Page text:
BY MERYL PHAIR ’21
Content warning: this article references suicide.
Beck Gee Cohen, a traveling speaker and licensed counselor for LGBTQ+ and addiction issues, spoke to the Mount Holyoke community on Oct. 26 in Gamble Auditorium about the adverse effects of stigma and discrimination that impact LGBTQ+ lives, recovery and wellbeing. Cohen was brought to the College by the Alcohol and Drug Awareness Program (ADAP), a counseling and information program for students.
At the event, Cohen was introduced by Karen Jacobus, Coordinator of Health Education at Mount Holyoke. She listed Cohen’s accomplishments, which include holding a master’s-level clinician license and a master’s degree in addiction counseling, as well as an undergraduate degree in sociology, specializing in gender and sexuality. Cohen owns BGC Consulting, a company that helps educate businesses on LGBTQ+ issues, with a focus on shifting culture in the workplace.
“Cohen has a dedicated passion for working with the LGBTQ+ community and has years of experience introducing individuals to pathways of recovery,” said Jacobus. “He recognizes that stigma, which is a prevalent roadblock for many seeking help, is even more amplified in this particular population.”
“Some of the things I say today might make you uncomfortable or leave you a little unsettled or questioning, but I think that’s what growth is,” said Cohen. He opened his presentation by discussing the importance of having hard conversations and dialogues.
Cohen dove into his presentation speaking about his own experience with addiction, recovery and the confrontation of his gender identity. Raised by alcoholics in southern California, Cohen had a tough and chaotic childhood.
“From an early age I knew how to check out and disassociate from my reality,” said Cohen, explaining how he used television as a way to escape the disorder and confusion he faced.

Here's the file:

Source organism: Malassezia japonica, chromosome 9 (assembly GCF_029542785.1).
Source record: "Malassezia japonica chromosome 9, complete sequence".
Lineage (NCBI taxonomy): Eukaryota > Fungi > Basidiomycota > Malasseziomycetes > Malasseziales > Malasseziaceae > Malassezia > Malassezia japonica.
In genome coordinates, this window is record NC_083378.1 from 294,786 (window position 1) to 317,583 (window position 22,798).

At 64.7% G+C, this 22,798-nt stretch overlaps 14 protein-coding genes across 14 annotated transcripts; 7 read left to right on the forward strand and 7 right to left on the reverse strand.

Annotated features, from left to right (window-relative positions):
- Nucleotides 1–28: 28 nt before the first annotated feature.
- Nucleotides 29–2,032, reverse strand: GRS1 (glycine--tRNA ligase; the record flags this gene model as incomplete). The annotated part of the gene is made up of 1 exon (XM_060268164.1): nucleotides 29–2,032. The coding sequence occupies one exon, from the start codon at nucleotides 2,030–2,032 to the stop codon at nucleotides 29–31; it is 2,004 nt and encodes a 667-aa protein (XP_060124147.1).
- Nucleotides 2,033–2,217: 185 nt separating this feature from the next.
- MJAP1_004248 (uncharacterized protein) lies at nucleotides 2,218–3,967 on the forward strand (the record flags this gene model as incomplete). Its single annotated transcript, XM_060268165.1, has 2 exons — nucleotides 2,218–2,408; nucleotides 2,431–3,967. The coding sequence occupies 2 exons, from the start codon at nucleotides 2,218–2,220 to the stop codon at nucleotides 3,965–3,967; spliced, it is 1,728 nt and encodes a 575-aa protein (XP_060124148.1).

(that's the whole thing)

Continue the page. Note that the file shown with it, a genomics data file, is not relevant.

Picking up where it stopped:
Cohen was always more comfortable playing with and dressing like the boys. At the age of three he knew he hated wearing dresses and told his family that they could no longer call him Rebecca. “I knew I didn’t connect with anything that had to do with being female,” said Cohen.
When Cohen started school, he was consistently sent to the principal’s office for going to the boys’ side anytime the class had to separate by gender. It was at that point in time that he seriously developed anxiety and depression. He had no support system and no one to talk to about what was going on in his life.
Cohen started drinking at the age of thirteen. He turned to drugs and alcohol to “check out” of his personal life. At seventeen, he came out as a lesbian. Coming out at that time at a Catholic high school “didn’t flow so well.” He attended a local junior college, playing basketball and continuing to party. After tearing his ACL three games into his first season, Cohen dropped out of school and worked as a bartender to support his habit.
After meeting a friend who had been sober for eight years in a bar one night, he knew he couldn’t keep living the way he was. He moved to Montana to start a new sober life. He went back to college and graduated from Montana State, going on to graduate school in Minnesota.
Even in recovery, Cohen still dealt with significant depression and anxiety, including suicidal thoughts. After a moment of clarity standing on a bridge at an overpass in 2011, Cohen knew he had to be open and honest with himself. He came out as transgender.
For Cohen, staying sober isn’t just for himself. He does it because he believes that addiction is taking over the country. He’s seen the real effects addiction can have on individuals and communities and for him, staying sober is an act of social justice.
“The part of the talk that I found most interesting was his conception of addiction as a social justice issue, as it affects LGBTQ+ and other marginalized communities at disproportionate rates,” said Zoe Brown ’21. “This way of framing the recovery process, painting former addicts as rebels against oppression, placing emphasis on recovery for the community — it struck me as not only hopeful, but truthful. His words gave me the bit of courage I needed to start some hard conversations with myself and others.”